• What benefits might a YALP give to local violence prevention work? This will help prioritise action and get you to think how a YALP can be integrated in to your local campaign.

You’ll find implementing a YALP will be easier when:

  • your network has working relationships with local colleges and youth services, who support preventing men’s violence locally.
  • local youth people are concerned about family and sexual violence and want to be involved in preventing it.
  • your network sees a YALP as worthwhile and your members are prepared and able to support youth ambassadors.
  • your YAS is integrated with other violence prevention initiatives in your community, including within colleges.

You might find it easier to build up to a YALP by starting with some youth event or activity as part of your annual White Ribbon campaign, and then finding ways to increasingly involve youth services and colleges until there’s sufficient practical support for youth ambassadors. This was how Counties Manukau developed their YALP.

White Ribbon NZ’s involvement

The national White Ribbon organisation can support your local network if you want to develop a YALP:

  • This document will help you implement a local YALP.
  • White Ribbon will continue to produce resources for young men, such as the Start With Respect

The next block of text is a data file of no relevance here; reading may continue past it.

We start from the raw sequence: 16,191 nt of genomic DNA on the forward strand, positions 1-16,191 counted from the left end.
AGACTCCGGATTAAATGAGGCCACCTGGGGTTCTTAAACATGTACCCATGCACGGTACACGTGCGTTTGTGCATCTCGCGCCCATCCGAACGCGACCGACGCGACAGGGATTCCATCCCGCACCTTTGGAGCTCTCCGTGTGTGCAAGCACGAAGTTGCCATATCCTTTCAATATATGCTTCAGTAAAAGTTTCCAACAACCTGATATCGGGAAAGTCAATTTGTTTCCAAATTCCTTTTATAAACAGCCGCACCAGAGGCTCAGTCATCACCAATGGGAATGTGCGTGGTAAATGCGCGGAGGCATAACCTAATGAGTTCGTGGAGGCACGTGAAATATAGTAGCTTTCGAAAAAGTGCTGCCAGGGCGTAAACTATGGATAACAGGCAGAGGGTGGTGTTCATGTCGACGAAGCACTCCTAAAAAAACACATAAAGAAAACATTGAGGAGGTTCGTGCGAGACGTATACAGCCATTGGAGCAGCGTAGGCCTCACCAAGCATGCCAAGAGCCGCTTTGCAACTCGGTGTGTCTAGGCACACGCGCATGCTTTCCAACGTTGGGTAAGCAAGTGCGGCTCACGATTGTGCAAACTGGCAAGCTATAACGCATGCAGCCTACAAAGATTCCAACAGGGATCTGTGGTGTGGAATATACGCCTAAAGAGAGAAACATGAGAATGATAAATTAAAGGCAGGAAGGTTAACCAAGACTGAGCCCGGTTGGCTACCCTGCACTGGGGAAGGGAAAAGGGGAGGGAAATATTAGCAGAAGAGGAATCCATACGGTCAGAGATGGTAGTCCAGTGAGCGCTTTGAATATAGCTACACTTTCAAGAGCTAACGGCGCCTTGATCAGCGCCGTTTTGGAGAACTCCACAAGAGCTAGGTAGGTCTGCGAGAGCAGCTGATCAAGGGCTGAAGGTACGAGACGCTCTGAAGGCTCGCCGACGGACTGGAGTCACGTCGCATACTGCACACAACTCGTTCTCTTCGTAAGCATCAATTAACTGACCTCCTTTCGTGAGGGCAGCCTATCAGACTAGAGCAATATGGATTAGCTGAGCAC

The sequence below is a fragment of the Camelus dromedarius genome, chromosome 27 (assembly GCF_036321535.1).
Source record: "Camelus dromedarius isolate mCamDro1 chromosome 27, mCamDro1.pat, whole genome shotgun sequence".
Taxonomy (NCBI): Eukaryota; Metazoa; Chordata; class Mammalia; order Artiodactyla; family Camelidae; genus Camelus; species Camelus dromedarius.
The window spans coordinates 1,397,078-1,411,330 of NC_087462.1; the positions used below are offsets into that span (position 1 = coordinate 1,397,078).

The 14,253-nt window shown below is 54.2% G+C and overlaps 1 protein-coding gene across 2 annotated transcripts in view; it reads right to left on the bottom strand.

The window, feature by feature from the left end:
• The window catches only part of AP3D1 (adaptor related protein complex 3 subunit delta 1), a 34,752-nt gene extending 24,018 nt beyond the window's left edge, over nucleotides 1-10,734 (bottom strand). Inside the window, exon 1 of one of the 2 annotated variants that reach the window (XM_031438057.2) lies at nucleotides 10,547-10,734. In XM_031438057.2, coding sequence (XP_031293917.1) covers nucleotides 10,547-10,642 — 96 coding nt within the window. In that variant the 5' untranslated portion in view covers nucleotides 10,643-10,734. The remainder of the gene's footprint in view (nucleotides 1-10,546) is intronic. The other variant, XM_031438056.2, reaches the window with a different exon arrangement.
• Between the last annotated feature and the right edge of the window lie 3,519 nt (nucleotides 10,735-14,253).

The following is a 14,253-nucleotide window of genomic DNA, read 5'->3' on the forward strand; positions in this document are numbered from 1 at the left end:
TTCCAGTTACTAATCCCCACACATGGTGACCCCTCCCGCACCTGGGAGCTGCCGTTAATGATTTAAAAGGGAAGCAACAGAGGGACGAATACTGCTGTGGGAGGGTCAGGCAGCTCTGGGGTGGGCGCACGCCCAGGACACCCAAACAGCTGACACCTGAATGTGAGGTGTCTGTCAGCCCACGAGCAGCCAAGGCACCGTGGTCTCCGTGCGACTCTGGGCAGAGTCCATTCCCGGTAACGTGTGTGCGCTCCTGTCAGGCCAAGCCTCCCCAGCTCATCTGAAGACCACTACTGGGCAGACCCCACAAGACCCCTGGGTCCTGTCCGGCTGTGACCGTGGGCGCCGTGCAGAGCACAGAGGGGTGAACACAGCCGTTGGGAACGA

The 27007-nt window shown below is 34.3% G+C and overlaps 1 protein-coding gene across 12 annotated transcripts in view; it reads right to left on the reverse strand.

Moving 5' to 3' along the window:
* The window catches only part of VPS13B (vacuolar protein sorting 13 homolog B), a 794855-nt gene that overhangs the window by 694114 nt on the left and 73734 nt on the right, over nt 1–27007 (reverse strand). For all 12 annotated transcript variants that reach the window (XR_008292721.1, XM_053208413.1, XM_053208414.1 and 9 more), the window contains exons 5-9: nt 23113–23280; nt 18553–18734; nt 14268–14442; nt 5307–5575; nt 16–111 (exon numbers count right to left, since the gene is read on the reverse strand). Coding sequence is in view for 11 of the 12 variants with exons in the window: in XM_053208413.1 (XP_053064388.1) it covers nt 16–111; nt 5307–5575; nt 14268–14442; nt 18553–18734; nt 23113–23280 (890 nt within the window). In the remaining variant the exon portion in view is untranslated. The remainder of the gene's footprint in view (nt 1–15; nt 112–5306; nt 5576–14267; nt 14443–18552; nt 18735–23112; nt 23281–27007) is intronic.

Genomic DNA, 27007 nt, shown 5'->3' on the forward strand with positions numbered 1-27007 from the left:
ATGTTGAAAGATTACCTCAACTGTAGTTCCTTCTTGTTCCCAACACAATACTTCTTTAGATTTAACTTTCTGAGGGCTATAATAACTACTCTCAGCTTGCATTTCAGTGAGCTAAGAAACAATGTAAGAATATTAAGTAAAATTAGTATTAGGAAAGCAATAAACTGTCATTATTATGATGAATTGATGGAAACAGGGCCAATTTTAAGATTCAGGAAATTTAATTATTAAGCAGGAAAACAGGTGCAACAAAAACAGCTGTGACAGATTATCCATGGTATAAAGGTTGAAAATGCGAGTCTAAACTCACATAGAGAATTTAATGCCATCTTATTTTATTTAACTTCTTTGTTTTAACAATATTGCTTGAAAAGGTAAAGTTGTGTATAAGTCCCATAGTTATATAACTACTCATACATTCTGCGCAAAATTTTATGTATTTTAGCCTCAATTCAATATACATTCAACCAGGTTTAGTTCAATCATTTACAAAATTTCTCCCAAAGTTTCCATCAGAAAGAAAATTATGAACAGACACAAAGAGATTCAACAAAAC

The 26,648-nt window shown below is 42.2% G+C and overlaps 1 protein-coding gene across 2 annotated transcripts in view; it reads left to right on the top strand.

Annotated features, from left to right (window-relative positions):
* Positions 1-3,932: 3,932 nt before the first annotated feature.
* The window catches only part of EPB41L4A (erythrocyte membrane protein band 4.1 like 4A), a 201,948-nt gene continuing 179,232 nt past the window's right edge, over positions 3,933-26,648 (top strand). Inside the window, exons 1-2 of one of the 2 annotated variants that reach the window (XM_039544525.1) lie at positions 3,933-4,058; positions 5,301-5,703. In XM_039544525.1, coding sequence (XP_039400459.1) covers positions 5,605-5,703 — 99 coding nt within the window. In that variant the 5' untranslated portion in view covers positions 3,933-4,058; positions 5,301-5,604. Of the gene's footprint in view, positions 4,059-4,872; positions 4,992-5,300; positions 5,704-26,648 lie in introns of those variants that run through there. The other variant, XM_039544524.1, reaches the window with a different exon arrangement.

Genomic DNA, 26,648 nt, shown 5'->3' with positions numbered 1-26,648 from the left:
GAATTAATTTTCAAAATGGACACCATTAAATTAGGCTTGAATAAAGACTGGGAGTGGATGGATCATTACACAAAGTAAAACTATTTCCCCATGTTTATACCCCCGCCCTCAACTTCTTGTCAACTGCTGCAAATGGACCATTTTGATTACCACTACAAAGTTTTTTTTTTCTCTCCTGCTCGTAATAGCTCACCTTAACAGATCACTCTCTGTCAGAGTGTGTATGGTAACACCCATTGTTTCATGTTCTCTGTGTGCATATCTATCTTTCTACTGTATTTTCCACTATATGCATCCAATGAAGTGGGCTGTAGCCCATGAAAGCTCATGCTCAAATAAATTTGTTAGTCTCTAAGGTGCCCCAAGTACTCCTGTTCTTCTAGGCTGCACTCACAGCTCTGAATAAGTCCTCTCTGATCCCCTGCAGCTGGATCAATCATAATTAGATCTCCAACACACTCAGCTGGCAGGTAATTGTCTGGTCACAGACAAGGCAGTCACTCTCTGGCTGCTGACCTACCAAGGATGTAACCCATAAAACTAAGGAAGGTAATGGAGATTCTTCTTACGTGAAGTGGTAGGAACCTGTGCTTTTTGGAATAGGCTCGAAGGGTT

• White Ribbon can put you in touch with other networks who’ve established a YALP.
  • The list of White Ribbon events on White Ribbon’s website (https://whiteribbon.org.nz/events/) will give ideas on the type of youth events you could run.
  • White Ribbon will provide youth ambassadors with access to the online training for all ambassadors.
  • NOTE – Like all ambassadors, any youth ambassadors will need to be vetted by their schools with a letter recommending nomination from the school. This process is not intended to be as intensive as an adult ambassador check which can be found at (https://whiteribbon.org.nz/act/ambassadors/).
  • Youth Ambassadorships conclude when the students leaves school.

Possible Process:

  • Draft up your YALP plan (using information from this document and other agencies)
  • Collate a list of all local schools and email the principal outlining the YALP